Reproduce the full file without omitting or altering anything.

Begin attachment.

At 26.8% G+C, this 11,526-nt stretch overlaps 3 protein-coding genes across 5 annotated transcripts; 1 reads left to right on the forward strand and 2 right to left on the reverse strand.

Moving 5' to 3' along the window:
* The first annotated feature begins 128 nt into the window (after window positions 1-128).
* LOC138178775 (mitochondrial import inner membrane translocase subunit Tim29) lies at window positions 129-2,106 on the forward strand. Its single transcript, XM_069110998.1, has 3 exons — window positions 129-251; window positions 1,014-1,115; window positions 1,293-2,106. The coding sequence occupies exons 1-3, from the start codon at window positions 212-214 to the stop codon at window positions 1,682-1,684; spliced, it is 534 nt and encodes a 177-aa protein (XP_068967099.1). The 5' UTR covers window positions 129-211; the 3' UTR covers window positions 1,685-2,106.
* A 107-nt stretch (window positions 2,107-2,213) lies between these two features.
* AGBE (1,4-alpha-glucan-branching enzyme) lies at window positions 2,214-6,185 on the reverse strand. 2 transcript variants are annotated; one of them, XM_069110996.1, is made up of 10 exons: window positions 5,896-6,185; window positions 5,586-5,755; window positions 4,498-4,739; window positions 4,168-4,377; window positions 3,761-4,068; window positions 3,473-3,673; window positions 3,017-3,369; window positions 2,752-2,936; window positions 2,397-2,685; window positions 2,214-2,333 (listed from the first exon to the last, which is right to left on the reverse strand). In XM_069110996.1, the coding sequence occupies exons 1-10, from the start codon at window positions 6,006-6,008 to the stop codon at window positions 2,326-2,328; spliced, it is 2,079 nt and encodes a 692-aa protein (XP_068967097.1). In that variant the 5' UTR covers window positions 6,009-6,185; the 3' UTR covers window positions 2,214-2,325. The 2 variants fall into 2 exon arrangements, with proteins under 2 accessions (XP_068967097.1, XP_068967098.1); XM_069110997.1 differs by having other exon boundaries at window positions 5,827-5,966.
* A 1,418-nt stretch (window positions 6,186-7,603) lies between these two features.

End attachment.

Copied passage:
At 26.8% G+C, this 11,526-nt stretch overlaps 3 protein-coding genes across 5 annotated transcripts; 1 reads left to right on the forward strand and 2 right to left on the reverse strand.

Moving 5' to 3' along the window:
* The first annotated feature begins 128 nt into the window (after window positions 1-128).
* LOC138178775 (mitochondrial import inner membrane translocase subunit Tim29) lies at window positions 129-2,106 on the forward strand. Its single transcript, XM_069110998.1, has 3 exons — window positions 129-251; window positions 1,014-1,115; window positions 1,293-2,106. The coding sequence occupies exons 1-3, from the start codon at window positions 212-214 to the stop codon at window positions 1,682-1,684; spliced, it is 534 nt and encodes a 177-aa protein (XP_068967099.1). The 5' UTR covers window positions 129-211; the 3' UTR covers window positions 1,685-2,106.
* A 107-nt stretch (window positions 2,107-2,213) lies between these two features.
* AGBE (1,4-alpha-glucan-branching enzyme) lies at window positions 2,214-6,185 on the reverse strand. 2 transcript variants are annotated; one of them, XM_069110996.1, is made up of 10 exons: window positions 5,896-6,185; window positions 5,586-5,755; window positions 4,498-4,739; window positions 4,168-4,377; window positions 3,761-4,068; window positions 3,473-3,673; window positions 3,017-3,369; window positions 2,752-2,936; window positions 2,397-2,685; window positions 2,214-2,333 (listed from the first exon to the last, which is right to left on the reverse strand). In XM_069110996.1, the coding sequence occupies exons 1-10, from the start codon at window positions 6,006-6,008 to the stop codon at window positions 2,326-2,328; spliced, it is 2,079 nt and encodes a 692-aa protein (XP_068967097.1). In that variant the 5' UTR covers window positions 6,009-6,185; the 3' UTR covers window positions 2,214-2,325. The 2 variants fall into 2 exon arrangements, with proteins under 2 accessions (XP_068967097.1, XP_068967098.1); XM_069110997.1 differs by having other exon boundaries at window positions 5,827-5,966.
* A 1,418-nt stretch (window positions 6,186-7,603) lies between these two features.